Interpreting the Ripper Letters (Hardback)
Missed Clues and Reflections on Victorian Society
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In the autumn of 1888, a series of grisly murders took place in Whitechapel in London’s East End, the Abyss, the Ghetto, the City of Eternal Night. The Whitechapel murderer, arguably the first of his kind, was never caught but the killings gave rise to the best known pen-name in criminal history – Jack the Ripper.
The Whitechapel killer was terrifyingly real but Jack was the creation of Fleet Street, the gallows humour of a newspaper hack whose sole aim in life was to sell newspapers. And where the ‘Dear Boss’ letter, with its ‘trade name’ signature led, thousands followed.
This book is not about the world’s first serial killer but about the sick, the perverted, the twisted souls who put pen to paper purporting to be the killer or suggested ever more lurid ways in which he could be caught. Innocent men were put in the frame by Victorian trouble-makers who would be perfectly at home with today’s Internet trolls, pointing cruel fingers in almost perfect anonymity.
The book takes the lid off Victorian mindsets, exposing a dark and unnatural place as topsy-turvy as that inhabited by the killer himself.
This is a book that presents an intriguing view of the most famous serial killer case in history, and an insight into the era that created both the killings, and the subsequent myth-making.MAGONIA REVIEW
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The book is to the point and not rambling and that is a great attribute when there are so many books available not just on the murders, but also on just the letters alone. If I were developing a ‘Ripper’ library from scratch, this would be a good book to add to cover the subject of the infamous Jack the Ripper correspondence. Recommended read.For the Love of Books
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As featured inSherlock Holmes Society
As featured byRipperologist, October 2019
Headline Story!OnTheWight, 16th August 2019 - words by Sally Perry
Article: 'Isle of Wight author and historian, MJ Trow, releases latest Ripperology book' as featured by
Here we have one of the few books dedicated to those communications, and it’s a welcome change from the usual suspect-based outings.Saucy Jacky
I couldn’t recommend this book enough! Whether you are interested in serial killers as a whole, Jack the Ripper specifically or just want a more accurate portrayal of victorian police work, this book is AMAZING!Dainty Beth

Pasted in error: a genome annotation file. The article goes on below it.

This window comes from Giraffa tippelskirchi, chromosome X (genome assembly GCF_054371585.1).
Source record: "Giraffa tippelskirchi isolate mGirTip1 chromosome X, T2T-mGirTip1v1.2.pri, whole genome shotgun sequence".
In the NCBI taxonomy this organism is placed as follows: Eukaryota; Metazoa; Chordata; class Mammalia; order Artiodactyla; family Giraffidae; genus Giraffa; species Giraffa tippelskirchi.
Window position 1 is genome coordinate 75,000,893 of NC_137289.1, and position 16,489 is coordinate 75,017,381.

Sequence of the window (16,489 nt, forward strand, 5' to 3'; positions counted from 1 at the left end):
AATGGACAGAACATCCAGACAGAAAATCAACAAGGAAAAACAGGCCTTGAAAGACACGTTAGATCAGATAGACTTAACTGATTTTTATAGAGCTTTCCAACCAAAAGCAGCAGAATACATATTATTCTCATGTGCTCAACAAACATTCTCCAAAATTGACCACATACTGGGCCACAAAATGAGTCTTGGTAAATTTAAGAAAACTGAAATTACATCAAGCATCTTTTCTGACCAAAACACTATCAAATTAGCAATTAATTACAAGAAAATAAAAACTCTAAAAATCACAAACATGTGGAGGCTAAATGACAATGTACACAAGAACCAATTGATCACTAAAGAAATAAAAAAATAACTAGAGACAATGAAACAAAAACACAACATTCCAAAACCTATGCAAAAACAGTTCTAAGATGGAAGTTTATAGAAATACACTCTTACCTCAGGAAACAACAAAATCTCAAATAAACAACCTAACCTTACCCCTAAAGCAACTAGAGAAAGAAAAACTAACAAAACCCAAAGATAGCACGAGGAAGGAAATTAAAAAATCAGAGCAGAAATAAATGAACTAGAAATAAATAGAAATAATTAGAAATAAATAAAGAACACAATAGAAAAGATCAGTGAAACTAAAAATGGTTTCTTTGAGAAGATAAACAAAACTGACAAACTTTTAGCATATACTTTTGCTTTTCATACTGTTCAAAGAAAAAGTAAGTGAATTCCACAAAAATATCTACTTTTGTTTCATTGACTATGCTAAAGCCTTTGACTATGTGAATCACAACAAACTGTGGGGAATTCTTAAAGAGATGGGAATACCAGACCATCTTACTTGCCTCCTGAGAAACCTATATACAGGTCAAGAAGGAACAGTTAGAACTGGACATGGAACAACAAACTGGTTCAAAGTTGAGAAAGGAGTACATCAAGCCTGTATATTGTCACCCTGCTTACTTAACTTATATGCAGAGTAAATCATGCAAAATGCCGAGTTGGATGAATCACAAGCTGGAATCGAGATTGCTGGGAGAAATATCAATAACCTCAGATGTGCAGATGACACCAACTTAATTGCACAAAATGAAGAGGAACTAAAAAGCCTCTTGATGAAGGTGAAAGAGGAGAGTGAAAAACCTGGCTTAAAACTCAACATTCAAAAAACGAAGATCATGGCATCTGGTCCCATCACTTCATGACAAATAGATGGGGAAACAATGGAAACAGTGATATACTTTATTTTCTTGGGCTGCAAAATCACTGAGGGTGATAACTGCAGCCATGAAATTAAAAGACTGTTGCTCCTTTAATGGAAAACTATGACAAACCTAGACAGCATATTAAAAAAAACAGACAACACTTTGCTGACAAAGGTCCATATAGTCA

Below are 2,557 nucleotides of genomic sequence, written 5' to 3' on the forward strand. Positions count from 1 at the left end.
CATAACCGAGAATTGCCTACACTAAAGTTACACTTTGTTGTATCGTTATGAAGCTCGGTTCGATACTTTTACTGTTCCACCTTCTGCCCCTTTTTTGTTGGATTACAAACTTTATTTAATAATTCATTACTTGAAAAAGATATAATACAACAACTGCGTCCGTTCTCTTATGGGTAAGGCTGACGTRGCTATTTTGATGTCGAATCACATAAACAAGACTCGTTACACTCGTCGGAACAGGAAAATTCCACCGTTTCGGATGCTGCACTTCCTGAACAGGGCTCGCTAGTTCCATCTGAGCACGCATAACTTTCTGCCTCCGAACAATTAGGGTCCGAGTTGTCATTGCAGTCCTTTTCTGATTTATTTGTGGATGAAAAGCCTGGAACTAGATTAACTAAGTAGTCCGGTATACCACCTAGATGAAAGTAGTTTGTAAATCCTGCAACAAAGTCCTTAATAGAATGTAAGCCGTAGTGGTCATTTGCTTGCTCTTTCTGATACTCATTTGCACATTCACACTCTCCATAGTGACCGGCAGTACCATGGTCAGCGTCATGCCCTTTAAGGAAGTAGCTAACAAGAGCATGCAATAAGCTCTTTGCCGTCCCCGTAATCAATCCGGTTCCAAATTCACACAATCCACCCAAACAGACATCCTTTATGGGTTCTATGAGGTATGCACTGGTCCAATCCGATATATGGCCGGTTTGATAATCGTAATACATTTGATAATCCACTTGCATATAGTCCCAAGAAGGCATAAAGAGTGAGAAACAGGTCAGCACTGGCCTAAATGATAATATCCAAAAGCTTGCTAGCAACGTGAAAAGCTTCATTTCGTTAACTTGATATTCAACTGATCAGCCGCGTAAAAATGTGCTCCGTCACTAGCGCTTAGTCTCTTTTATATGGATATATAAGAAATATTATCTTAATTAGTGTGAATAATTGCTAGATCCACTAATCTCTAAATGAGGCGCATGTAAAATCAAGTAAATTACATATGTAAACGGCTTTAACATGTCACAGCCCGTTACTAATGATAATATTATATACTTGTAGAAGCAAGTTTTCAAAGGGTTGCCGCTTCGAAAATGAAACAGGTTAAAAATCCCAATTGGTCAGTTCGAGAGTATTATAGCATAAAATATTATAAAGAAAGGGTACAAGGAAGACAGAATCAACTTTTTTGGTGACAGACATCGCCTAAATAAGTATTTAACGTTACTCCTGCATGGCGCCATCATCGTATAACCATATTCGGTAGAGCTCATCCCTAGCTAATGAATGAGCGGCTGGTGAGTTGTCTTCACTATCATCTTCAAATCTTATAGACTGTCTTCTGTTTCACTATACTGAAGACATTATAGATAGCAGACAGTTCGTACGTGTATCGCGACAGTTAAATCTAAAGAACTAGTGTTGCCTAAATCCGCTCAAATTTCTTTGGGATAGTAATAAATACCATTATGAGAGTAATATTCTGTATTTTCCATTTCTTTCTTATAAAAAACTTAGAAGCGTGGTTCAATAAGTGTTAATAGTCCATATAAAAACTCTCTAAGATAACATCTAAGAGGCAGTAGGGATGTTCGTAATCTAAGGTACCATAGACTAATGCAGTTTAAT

I definitely rate this book 5/5
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MJ Trow is an informed and authoritative author on the Whitechapel murders, which, if it were not for these letters, would never be known as the work of 'Jack the Ripper'. He takes a very substantial sample of the letters and helpfully categorises them into groups. He also draws conclusions from studies into more modern serial killers, often in America. Many murder enquiries generate letters from the public, and the police are well used to disregarding those that are written by the deranged. Every so often, however, as happened with the Yorkshire Ripper Peter Sutcliffe, a hoax generates enormous public interest and distorts the way that police enquiries are conducted. In this case the police thought that identifying the handwriting of the first 'Dear Boss' letter and a postcard would help to trace the murderer and publicised them in order to trace the person(s) who wrote them. This spawned many other letters. There is a fair conclusion about the main suspect for writing the 'Dear Boss' letter received on 27 October 1888. The postcard mentioning the 'double event' was sent through the post and received by the Central News Agency very soon after two women were murdered within an hour or so of each other before newspapers had published details of them. Some of the letters may well have been written by the same hand. In one case, a kidney, believed at the time to be human, was enclosed. The letters have inevitably become part of the modern speculation about these murders. Some will not agree about conclusions drawn in this book, but it deserves its place amongst those who aim to shed light on Victorian Whitechapel and the grisly crimes that took place there.Alan Moss. 5 Star Amazon review.
I did find this book to be extremely informative and well written and also very well researched. I think if you have any sort of interest in learning about Jack the Ripper, this is definitely a book you should read. Not only will you be more informed of more of the letters, but also learn more about the media in the Victorian era and just how difficult it was for the police to actually hunt down and catch Jack the Ripper. People would be writing letters saying who they think it is because someone acted slightly suspiciously, or people would be writing fake letters to their neighbours for a laugh but these letters would be handed into the police because of the threats they contain. The whole situation was incredible and the frenzy it caused all over the world to me was shocking as I just wasn’t expecting it to be so well known worldwide before the internet and social media. This book is very interesting and I do recommend it to anyone interested in Jack the Ripper.Laura Caldwell, Life and Tea, May 2019